Lavrov comments on Syrian de-escalation zone agreementRussian Politics & Diplomacy July 24, 20:15
Iraq calls for closer cooperation with RussiaWorld July 24, 19:09
Russia develops laser-guided automatic landing system for dronesMilitary & Defense July 24, 18:22
Communist propaganda ban not aiming to dismantle Soviet WWII memorials, vows Polish envoyWorld July 24, 18:16
Situation with Siemens won’t affect Russian companies — energy ministerBusiness & Economy July 24, 18:11
Russian energy minister says oil prices may grow in 2017Business & Economy July 24, 17:31
Putin fills in Normandy Four on Russia’s approaches to key Minsk accord provisionsRussian Politics & Diplomacy July 24, 16:57
Normandy Four leaders call for ceasefire in DonbassWorld July 24, 16:29
Archstoyanie: Russia's largest land art festivalSociety & Culture July 24, 16:08
BISHKEK, March 25 (Itar-Tass) — Kyrgyzstan marked Day of People’s Revolution on Saturday. No official celebrations were held to mark revolutionary events that ousted the then Kyrgyz President Askar Akayev from power 7 years ago. “No special festivities were planned for this occasion,” the office of the Kyrgyz cabinet of ministers reports.
Deputies of the Kyrgyz parliament of the previous convocation announced March 24 to be a day-off and a holiday, though the incumbent deputies are questioning the expediency of decision made by their predecessors.
Thousands of supporters of the Kyrgyz opposition gathered on Ala-Too Square in central Bishkek seven years ago to demand the resignation of the then President Askar Akayev. Prior to the rally, Akayev’s opponents had seized a police building, the prosecutor’s office, local government bodies and the building of the national security service in the southern Osh and Dzhalal-Abad regions. The stand-off between the police forces that were protecting the Government building and the protesters grew into scuffles and later in clashes in the afternoon on March 24, 2005. The multi-thousand crowd won that battle. They burst into the country’s main administrative building, smashing down furniture, throwing computers out of the windows and setting rooms and office cars on fire. Many observers believe that the seizure of Government building provoked mass looting in Bishkek that lasted for several days. The ousted President Akayev and his family had to flee Kyrgyzstan. At present, Askar Akayev resides in Moscow together with his wife and children. He hasn’t visited his homeland over all these years. Later, Akayev admitted that he had had the right to open fire at the demonstrators but refrained from using force to avoid human casualties.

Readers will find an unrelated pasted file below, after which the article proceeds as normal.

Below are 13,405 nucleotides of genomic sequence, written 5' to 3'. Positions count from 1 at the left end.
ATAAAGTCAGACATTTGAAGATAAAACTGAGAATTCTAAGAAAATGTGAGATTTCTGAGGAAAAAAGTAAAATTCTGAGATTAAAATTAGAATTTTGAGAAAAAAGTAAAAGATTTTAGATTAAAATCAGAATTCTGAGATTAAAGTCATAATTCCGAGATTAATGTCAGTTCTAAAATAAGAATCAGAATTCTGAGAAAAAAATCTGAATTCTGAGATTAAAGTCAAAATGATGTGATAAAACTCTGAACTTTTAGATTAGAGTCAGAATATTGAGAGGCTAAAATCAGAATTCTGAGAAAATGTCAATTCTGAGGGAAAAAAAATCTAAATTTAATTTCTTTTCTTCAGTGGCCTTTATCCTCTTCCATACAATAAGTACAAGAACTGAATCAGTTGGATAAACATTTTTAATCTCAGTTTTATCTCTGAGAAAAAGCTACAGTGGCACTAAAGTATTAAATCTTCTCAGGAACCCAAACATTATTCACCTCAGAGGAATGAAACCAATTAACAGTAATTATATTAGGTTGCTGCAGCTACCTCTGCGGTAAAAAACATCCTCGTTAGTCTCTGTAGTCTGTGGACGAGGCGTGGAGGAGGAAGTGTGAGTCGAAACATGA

“History teaches us to draw lessons from the past. It’s important that chapters of history of people’s struggle for their rights and freedoms make the people of Kyrgyzstan confident that the past trials and sacrifices were not in vain,” Almazbek Atambayev, the incumbent president of Kyrgyzstan, said on the anniversary’s occasion. Atambayev believes that Kyrgyzstan will become strong and prosperous and will join the club of developed countries.
Kurmanbek Bakiyev replaced Askar Akayev as president. He was ousted by another Kyrgyz revolution five years later. Unlike his predecessor, Bakiyev ordered to open fire at the demonstrators who attacked the government building. Almost 90 opposition members were killed and hundreds were wounded. However, that didn’t help the second Kyrgyz president to hold his grip on power. He fled Kyrgyzstan just like Akayev. Now, Bakiyev resides in Belarus.
April 7, the day when Bakiyev was overthrown, has been announced a day-off in Kyrgyzstan.